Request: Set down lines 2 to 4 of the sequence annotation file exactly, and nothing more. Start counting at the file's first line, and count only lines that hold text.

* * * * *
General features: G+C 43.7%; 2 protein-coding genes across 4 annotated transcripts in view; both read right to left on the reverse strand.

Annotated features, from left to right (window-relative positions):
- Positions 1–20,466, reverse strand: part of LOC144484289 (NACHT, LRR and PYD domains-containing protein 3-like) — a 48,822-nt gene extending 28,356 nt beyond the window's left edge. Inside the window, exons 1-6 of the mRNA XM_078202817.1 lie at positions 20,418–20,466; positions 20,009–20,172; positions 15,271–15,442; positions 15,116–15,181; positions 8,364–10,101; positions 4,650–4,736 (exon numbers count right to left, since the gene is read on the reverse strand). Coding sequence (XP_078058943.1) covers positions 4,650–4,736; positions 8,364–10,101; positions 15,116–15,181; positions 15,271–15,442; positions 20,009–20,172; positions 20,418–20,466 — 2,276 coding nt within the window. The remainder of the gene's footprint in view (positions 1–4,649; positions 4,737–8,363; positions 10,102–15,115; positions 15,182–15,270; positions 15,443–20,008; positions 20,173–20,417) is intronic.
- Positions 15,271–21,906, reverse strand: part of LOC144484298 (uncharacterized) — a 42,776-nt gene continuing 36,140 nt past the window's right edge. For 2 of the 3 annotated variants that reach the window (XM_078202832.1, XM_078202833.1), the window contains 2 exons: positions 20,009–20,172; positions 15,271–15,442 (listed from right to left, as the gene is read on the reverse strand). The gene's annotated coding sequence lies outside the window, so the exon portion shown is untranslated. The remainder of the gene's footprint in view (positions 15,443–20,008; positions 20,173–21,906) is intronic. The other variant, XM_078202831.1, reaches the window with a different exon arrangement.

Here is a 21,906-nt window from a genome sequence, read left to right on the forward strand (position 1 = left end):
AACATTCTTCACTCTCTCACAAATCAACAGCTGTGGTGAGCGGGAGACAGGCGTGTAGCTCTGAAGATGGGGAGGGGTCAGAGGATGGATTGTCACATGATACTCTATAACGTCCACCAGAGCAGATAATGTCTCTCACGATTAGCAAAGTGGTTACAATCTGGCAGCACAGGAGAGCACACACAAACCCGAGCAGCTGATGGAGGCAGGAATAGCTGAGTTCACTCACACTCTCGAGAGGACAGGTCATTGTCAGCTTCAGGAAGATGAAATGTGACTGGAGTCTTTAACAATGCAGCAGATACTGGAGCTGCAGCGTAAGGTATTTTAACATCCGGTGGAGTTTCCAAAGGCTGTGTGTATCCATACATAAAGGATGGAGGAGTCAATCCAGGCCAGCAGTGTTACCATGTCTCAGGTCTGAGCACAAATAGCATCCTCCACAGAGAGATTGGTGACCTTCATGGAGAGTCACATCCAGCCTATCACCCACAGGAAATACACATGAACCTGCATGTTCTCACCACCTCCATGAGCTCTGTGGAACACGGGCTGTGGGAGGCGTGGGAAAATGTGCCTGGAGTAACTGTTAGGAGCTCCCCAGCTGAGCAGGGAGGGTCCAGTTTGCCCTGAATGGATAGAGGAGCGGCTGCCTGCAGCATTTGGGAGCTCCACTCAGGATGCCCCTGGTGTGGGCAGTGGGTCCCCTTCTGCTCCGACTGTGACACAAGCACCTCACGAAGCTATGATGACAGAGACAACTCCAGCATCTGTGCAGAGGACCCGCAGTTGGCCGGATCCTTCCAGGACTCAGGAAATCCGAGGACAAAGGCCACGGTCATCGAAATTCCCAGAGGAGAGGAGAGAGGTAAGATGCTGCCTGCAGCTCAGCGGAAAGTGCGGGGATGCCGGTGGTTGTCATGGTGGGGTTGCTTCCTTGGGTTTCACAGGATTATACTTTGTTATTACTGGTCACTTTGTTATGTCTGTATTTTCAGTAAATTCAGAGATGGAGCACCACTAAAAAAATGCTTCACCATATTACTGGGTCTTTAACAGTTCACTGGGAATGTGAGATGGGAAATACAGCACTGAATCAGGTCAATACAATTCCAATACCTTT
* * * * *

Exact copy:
Annotated features, from left to right (window-relative positions):
- Positions 1–20,466, reverse strand: part of LOC144484289 (NACHT, LRR and PYD domains-containing protein 3-like) — a 48,822-nt gene extending 28,356 nt beyond the window's left edge. Inside the window, exons 1-6 of the mRNA XM_078202817.1 lie at positions 20,418–20,466; positions 20,009–20,172; positions 15,271–15,442; positions 15,116–15,181; positions 8,364–10,101; positions 4,650–4,736 (exon numbers count right to left, since the gene is read on the reverse strand). Coding sequence (XP_078058943.1) covers positions 4,650–4,736; positions 8,364–10,101; positions 15,116–15,181; positions 15,271–15,442; positions 20,009–20,172; positions 20,418–20,466 — 2,276 coding nt within the window. The remainder of the gene's footprint in view (positions 1–4,649; positions 4,737–8,363; positions 10,102–15,115; positions 15,182–15,270; positions 15,443–20,008; positions 20,173–20,417) is intronic.
- Positions 15,271–21,906, reverse strand: part of LOC144484298 (uncharacterized) — a 42,776-nt gene continuing 36,140 nt past the window's right edge. For 2 of the 3 annotated variants that reach the window (XM_078202832.1, XM_078202833.1), the window contains 2 exons: positions 20,009–20,172; positions 15,271–15,442 (listed from right to left, as the gene is read on the reverse strand). The gene's annotated coding sequence lies outside the window, so the exon portion shown is untranslated. The remainder of the gene's footprint in view (positions 15,443–20,008; positions 20,173–21,906) is intronic. The other variant, XM_078202831.1, reaches the window with a different exon arrangement.